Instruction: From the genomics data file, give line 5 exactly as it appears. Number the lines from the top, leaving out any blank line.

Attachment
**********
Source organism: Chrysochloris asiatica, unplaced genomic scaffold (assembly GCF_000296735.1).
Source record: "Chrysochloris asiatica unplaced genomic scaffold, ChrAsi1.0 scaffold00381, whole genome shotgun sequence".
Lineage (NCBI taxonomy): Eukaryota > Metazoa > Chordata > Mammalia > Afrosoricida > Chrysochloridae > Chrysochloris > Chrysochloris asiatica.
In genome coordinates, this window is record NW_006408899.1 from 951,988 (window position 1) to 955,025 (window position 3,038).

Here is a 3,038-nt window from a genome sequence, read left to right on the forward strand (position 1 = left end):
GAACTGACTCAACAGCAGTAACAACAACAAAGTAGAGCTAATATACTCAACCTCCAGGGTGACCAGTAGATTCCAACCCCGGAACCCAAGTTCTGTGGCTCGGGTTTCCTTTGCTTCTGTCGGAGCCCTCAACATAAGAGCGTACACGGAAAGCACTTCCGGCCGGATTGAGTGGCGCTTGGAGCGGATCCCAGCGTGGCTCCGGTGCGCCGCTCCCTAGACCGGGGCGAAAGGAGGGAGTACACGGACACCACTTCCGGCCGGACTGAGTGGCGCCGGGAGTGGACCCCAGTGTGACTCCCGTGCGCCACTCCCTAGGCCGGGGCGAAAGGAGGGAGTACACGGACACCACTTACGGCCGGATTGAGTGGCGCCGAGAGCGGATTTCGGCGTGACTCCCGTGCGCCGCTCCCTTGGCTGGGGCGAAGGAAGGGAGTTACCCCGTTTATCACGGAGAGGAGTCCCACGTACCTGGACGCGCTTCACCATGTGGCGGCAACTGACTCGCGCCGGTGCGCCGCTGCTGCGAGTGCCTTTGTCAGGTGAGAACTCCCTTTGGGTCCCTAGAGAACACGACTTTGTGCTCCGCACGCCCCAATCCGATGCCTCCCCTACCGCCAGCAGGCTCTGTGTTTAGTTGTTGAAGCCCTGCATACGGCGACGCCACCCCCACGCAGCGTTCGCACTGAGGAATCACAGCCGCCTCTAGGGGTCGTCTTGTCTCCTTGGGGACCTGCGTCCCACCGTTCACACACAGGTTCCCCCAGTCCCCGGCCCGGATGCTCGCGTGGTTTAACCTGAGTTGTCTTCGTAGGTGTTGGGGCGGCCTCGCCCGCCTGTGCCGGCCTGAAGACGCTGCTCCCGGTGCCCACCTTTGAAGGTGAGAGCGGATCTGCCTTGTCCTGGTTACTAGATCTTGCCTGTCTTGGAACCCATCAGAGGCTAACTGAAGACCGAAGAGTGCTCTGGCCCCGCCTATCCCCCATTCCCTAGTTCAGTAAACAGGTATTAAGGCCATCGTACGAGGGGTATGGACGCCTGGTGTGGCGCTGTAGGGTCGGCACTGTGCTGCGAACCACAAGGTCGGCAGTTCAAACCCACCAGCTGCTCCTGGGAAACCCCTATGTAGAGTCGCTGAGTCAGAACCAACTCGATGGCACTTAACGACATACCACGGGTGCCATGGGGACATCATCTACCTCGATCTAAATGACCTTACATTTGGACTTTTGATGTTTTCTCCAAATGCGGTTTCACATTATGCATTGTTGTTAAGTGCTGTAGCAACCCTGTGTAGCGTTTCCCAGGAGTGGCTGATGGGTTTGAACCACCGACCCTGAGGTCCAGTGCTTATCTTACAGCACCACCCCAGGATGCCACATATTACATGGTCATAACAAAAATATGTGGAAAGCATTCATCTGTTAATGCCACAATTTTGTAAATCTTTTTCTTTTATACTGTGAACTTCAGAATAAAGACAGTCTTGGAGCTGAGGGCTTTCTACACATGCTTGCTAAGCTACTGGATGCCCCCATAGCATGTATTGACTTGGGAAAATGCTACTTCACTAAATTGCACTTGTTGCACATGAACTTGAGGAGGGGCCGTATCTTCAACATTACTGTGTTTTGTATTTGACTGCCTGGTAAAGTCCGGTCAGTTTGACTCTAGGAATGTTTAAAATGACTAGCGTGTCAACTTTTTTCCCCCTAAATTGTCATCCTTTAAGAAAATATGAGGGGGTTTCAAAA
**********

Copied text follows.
Here is a 3,038-nt window from a genome sequence, read left to right on the forward strand (position 1 = left end):